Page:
Voyage to Venus

"... now, by some transition, which he did not notice, it seemed that what had begun as speech was turned into sight, or into something that can be remembered only as if it were seeing. He thought he saw the Great Dance. It seemed to be woven out of the intertwining undulation of many cords or bands of light, leaping over and under one another and mutually embraced in arabesques and flower-like subtleties.

Each figure as he looked at it became the master-figure or focus of the whole spectacle, by means of which his eye disentangled all else and brought it into unity--only to be itself entangled when he looked to what he had taken for mere marginal decorations and found that there also the same hegemony was claimed, and the claim made good, yet the former pattern thereby disposed but finding in its new subordination a significance greater than that which it had abdicated.

He could see also ( but the word "seeing" is now plainly inadequate)wherever the ribbons or serpents of light intersected minute corpuscles of momentary brightness: and he knew somehow that these particles were the secular generalities of which history tells--people, institutions, climates of opinion, civilizations, arts, sciences and the like--ephemeral coruscations that piped their short song and vanished. The ribbons or cords themselves, in which millions of corpuscles lived and died, were the things of some different kind. At first he could not say what. But he knew in the end that most of them were individual entities. If so, the time in which the Great Dance proceeds is very unlike time as we know it.

Some of the thinner more delicate cords were the beings that we call short lived: flowers and insects, a fruit or a storm of rain, and once (he thought) a wave of the sea. Others were such things we think lasting: crystals, rivers, mountains, or even stars. Far above these in girth and luminosity and flashing with colours form beyond our spectrum were the lines of personal beings, yet as different from one another in splendour as all of them from the previous class. But not all the cords were individuals: some of them were universal truths or universal qualities. It did not surprise him then to find that these and the persons were both cords and both stood together as against the mere atoms of generality which lived and died in the clashing of their streams: But afterwards, when he came back to earth, he wondered.

And by now the thing must have passed together out of the region of sight as we understand it. For he says that the whole figure of there enamored and inter-inanimate circling was suddenly revealed as the mere superficies of a far vaster pattern in four dimensions, and that figure as the boundary of yet others in other worlds: till suddenly as the movement grew yet swifter, the interweaving yet more ecstatic, the relevance of all to all yet more intense, as dimension was added to dimension and tat part of him which could reason and remember was dropped further and further behind that part of him which saw, even then, at the very zenith of complexity, complexity was eaten up and faded, as a thin white cloud fades into the hard blue burning of sky, and all simplicity beyond all comprehension, ancient and young as spring, illimitable, pellucid, drew him with cords of infinite desire into it’s own stillness. He went up into such a quietness, a privacy, and a freshness that at the very moment when he stood farthest from our ordinary mode of being he had the sense of striping off encumbrances and awaking from a trance, and coming to himself. With a gesture of relaxation he looked about him".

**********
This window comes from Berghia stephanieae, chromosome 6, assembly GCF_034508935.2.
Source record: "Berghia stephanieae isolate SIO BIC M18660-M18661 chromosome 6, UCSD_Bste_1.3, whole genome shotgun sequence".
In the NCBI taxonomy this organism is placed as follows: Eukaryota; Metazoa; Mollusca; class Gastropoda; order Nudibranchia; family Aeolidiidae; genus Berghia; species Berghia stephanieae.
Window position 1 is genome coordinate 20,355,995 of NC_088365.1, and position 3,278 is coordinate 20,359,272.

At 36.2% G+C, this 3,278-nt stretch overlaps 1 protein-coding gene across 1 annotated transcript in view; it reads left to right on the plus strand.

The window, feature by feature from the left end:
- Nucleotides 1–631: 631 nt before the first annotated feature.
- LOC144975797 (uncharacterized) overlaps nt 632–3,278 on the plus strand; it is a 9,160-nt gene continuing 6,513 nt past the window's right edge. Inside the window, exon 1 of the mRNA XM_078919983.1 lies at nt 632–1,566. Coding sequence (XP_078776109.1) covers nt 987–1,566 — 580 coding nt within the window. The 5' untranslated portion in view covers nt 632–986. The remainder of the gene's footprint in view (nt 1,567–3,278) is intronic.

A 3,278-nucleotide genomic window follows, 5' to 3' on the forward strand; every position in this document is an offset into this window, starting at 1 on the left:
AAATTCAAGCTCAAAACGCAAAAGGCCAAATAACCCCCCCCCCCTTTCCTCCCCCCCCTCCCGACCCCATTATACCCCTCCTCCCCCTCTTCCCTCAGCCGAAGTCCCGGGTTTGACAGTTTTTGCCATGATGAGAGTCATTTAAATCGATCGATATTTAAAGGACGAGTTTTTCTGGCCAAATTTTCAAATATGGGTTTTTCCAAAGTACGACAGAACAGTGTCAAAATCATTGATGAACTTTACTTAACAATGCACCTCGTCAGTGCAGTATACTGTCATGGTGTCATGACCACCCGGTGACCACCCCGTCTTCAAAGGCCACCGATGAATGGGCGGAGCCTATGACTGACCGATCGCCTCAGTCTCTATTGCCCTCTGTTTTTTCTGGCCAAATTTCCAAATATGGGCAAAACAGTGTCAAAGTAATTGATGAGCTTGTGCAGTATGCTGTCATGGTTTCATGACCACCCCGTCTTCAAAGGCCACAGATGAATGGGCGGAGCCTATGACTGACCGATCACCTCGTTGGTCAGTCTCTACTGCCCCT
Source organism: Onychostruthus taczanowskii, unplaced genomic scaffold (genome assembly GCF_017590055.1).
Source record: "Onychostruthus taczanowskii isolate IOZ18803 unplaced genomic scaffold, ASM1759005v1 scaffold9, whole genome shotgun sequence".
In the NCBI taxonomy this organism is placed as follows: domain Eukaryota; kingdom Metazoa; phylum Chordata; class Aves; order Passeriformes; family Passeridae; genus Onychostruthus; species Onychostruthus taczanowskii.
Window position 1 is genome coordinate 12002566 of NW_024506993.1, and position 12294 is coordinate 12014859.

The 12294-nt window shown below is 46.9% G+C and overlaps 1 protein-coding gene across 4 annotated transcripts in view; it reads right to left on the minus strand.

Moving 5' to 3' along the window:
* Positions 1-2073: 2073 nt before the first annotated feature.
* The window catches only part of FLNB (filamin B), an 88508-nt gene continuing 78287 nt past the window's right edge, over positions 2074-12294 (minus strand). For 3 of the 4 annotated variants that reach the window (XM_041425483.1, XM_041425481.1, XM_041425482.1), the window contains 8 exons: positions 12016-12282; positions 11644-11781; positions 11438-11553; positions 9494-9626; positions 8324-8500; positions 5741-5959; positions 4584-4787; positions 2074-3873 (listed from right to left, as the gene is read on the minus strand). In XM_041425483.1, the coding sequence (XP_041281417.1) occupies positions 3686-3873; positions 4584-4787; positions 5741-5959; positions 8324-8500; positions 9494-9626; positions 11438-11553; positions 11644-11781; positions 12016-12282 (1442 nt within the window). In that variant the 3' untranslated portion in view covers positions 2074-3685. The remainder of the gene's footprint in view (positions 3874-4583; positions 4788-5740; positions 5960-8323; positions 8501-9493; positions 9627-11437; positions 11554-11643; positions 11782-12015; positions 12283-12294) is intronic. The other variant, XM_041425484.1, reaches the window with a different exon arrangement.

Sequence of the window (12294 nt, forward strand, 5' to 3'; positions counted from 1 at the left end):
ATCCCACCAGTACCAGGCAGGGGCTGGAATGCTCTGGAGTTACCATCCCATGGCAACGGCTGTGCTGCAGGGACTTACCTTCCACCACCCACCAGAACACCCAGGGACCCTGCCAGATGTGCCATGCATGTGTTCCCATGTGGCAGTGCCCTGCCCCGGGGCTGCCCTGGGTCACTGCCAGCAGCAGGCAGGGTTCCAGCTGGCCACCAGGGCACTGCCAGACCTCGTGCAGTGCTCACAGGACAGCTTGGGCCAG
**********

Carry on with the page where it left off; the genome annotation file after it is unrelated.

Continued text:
C.S. Lewis ~ Voyage to Venus (Perelandra)


Emmy said...

Roger, this is totally ironic, because I actually just picked up "Out of the Silent Planet" and "Perelandra" at the library and they're on my reading lists :P

(I had to read "That Hideous Strength" for a class, so its weird that I'd already read the last book in the series first.)

Roger R. said...

Hi Emmy... I rather like 'Perelandra' as it's descriptions of the un-fallen world of Venus is so beautiful. Do hope you enjoy it as much as I.



Ivon1167 said...

I liter rally just came across this posting today. I haven't thought about these 3 books for a long long time.
I read the first 2, Out of a Silent Planet and Voyage to Venus when I was around 10 years old in the UK.
They triggered an amazing and intense vision in me. The descriptions of Venus and the unfathomable beauty just clicked so well with me.

I hunted them down and read them all again when I was 37! Venus still sounded so wonderful! The 3rd book I found much less easy to read and it took a long time. It felt like the inspiration of book 2 and to a lesser extent 1, were gone in favor of a more dark, intellectual and heavy world. Not sure what the timeline was for cs Lewis writing these, but book 2 was truly inspired!

I have all 3 in the Penguin edition here with me now, I live in Malaysia! I bought them all in Australia.

You know, my trade for 13+ years has been cgi, 3d animation, and now I'm a trainer for a big computer games company. My unaccomplished vision was to put these books, at least books1 and 2 into a film. I'm being commissioned right now to come up with a mobile game concept. This might the one!

The spirit in these books surely does infiltrate lives in an unseen and ever lasting way!

Nice to see that they effect others in the same way.
Well, if the game gets off the ground, check out Apples iStore in the next few months!

Enjoy the worlds within!
Ivon in Malaysia.
Btw in a darker way, Radix also pulled me in too! Take a look...

Ivon1167 said...

...sorry, Radix by A.A. Attanasio from 1981.
And if you like those perhaps some of China Mieville's books may touch you also. Again not so light but equally vision inspiring.